Margaret Sellars, 87, said she has lived in the development for 53 years and has seen conditions worsen. “When I moved here, there were more workers,” Sellars said. “They kept the place clean and the elevators working.”
Sellars uses a wheelchair and said she is sometimes stuck in her seventh-floor apartment when the elevators break down, as they did last week. “When the elevators aren’t working, I don’t come down,” she said.
Resident Watch volunteer Jose Guerrido, 61, said he has heard conflicting and confusing information about the rezoning from his neighbors, including some who have said that NYCHA tenants will have to move out of their homes. That would not be the case under this plan.
Guerrido said he would support the rezoning if it does indeed include the needed renovations—like better paint, plumbing repairs and reliable elevators—as well as remediation at the toxic Gowanus canal.
“We need to get the money for the upgrades,” he said. “They fixed the front door. Now they have to fix the back door. The boiler needs to be repaired. The grass needs to be greener. The elevators need to work.”
The Gowanus proposal would change zoning rules in the low-slung neighborhood for the first time in more than 50 years. The city’s plan entered the public review process in May, amid intense opposition from many local residents.
Those opponents, including some who attended Friday’s press conference, said residential towers up to 30-stories tall will forever alter the character of the community while giving away too much to private developers, with too little affordable housing in return.
“Community board members are being asked to make a huge decision to transform Gowanus in a way that will make it unrecognizable in a few years,” said Debbie Stoller, a member of group Voice of Gowanus during a June community board hearing. “Hudson Yards is 28 acres. The Gowanus rezone encompasses 110 acres … We will end up as one of the neighborhoods that’s the tallest and densest in the borough.”
But others, including local Councilmember Brad Lander, say they support the plan so long as it includes funding for the needed repairs at the Gowanus and Wyckoff Gardens Houses. “It needs to be done with residents to establish the priority list for how that money is spent,” Lander said Friday.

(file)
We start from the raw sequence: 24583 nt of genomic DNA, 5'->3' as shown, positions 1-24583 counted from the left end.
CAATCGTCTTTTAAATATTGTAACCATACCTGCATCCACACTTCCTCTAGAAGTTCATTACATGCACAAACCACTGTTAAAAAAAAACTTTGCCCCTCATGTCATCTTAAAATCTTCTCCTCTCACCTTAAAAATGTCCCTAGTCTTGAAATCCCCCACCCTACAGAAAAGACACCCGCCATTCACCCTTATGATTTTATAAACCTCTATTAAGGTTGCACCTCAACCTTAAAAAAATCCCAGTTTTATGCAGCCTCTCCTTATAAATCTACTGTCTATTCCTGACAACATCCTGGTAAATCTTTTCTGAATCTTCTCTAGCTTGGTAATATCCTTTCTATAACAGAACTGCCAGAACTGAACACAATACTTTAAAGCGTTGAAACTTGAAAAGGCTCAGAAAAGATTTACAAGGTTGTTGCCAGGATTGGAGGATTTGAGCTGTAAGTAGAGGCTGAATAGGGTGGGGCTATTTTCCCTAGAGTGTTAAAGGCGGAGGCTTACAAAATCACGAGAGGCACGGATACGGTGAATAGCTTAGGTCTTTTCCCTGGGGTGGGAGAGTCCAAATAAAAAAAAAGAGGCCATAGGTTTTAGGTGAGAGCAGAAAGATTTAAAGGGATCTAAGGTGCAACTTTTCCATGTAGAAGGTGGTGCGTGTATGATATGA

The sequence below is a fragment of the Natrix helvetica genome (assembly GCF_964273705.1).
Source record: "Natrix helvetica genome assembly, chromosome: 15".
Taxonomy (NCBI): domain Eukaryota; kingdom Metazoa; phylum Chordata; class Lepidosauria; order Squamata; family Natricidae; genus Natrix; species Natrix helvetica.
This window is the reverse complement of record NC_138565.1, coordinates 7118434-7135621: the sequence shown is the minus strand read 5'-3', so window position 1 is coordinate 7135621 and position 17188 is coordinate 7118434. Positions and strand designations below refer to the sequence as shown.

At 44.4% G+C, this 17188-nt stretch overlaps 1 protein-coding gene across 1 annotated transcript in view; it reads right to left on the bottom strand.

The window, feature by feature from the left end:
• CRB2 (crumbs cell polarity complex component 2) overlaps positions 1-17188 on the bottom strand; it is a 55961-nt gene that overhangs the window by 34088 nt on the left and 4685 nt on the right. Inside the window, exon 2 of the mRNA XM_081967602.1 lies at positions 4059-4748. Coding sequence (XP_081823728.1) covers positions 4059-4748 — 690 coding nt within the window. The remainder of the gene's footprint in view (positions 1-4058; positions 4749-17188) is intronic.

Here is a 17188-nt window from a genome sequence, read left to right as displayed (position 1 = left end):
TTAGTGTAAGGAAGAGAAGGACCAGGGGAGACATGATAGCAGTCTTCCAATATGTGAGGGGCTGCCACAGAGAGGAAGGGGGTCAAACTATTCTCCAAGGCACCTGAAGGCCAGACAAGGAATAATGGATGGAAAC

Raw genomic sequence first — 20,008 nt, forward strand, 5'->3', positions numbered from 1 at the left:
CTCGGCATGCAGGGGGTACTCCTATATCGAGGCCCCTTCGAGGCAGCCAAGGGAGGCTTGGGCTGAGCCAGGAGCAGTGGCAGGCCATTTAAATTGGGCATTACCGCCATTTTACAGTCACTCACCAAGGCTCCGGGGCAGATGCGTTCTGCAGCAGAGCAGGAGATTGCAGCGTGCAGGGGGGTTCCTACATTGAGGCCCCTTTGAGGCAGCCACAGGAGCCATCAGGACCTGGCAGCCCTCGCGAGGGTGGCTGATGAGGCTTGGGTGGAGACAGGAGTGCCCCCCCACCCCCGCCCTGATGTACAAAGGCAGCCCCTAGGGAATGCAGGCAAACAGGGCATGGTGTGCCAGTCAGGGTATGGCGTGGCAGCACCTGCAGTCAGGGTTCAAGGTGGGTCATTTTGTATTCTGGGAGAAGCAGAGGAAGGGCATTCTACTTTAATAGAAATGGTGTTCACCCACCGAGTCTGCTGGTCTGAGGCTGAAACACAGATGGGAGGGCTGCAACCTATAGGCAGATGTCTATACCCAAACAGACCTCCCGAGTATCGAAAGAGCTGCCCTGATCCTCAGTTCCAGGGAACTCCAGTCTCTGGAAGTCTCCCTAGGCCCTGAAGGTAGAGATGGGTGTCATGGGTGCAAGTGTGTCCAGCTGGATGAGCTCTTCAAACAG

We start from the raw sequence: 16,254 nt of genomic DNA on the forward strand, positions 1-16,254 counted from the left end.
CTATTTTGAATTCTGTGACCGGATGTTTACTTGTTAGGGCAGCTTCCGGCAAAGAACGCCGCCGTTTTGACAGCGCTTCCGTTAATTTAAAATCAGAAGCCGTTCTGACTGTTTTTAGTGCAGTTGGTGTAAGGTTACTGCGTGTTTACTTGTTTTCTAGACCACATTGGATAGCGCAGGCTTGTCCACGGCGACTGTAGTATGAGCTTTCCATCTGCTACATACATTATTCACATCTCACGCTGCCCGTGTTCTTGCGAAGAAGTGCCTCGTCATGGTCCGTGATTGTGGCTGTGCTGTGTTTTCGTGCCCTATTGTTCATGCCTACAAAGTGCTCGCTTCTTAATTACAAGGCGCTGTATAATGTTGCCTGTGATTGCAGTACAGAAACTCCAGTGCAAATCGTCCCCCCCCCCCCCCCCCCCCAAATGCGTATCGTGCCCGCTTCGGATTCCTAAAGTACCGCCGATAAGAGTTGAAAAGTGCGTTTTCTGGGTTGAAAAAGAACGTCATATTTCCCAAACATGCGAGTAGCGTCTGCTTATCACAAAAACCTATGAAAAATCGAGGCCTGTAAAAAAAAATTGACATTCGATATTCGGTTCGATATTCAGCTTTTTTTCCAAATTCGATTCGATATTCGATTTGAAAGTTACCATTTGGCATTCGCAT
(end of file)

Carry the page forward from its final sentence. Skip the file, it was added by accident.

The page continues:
Lander, the Democratic nominee for city comptroller, also acknowledged the opposition to the land use plan from many long-time residents.
“It’s no secret that New Yorkers are skeptical of rezonings and often with good reason,” he said. “Too often the rezonings of the past have displaced low-income and working-class tenants because they’ve been in neighborhoods that were largely low-income communities of color, so the new market rate housing was out of the character of the neighborhoods but also had displacement impacts, and didn’t even create affordable housing at prices that were affordable for neighborhoods in the area.”
Unlike those rezonings, he said the affordable housing included in the Gowanus plan would likely attract lower- and middle-income New Yorkers from outside the neighborhood.
His remarks echoed statements made by Association for Neighborhood & Housing Development Land Use Policy Coordinator Chris Walters at the June community board hearing on the proposal. Walter said the Gowanus plan differs from past neighborhood-level rezonings pursued by de Blasio because it hones in on a wealthier, predominantly white area. Previous rezoning proposals transformed predominantly low- and middle-income communities, like East New York or the blocks around Jerome Avenue in the Bronx.
“This is the first of those rezonings we feel can advance racial equity in our city, but only if it is done right,” Walters said, adding that the proposal would create “more affordable housing in a higher ratio than is being produced today in a whiter and wealthier community district, bringing affordable housing to a wider range of households.”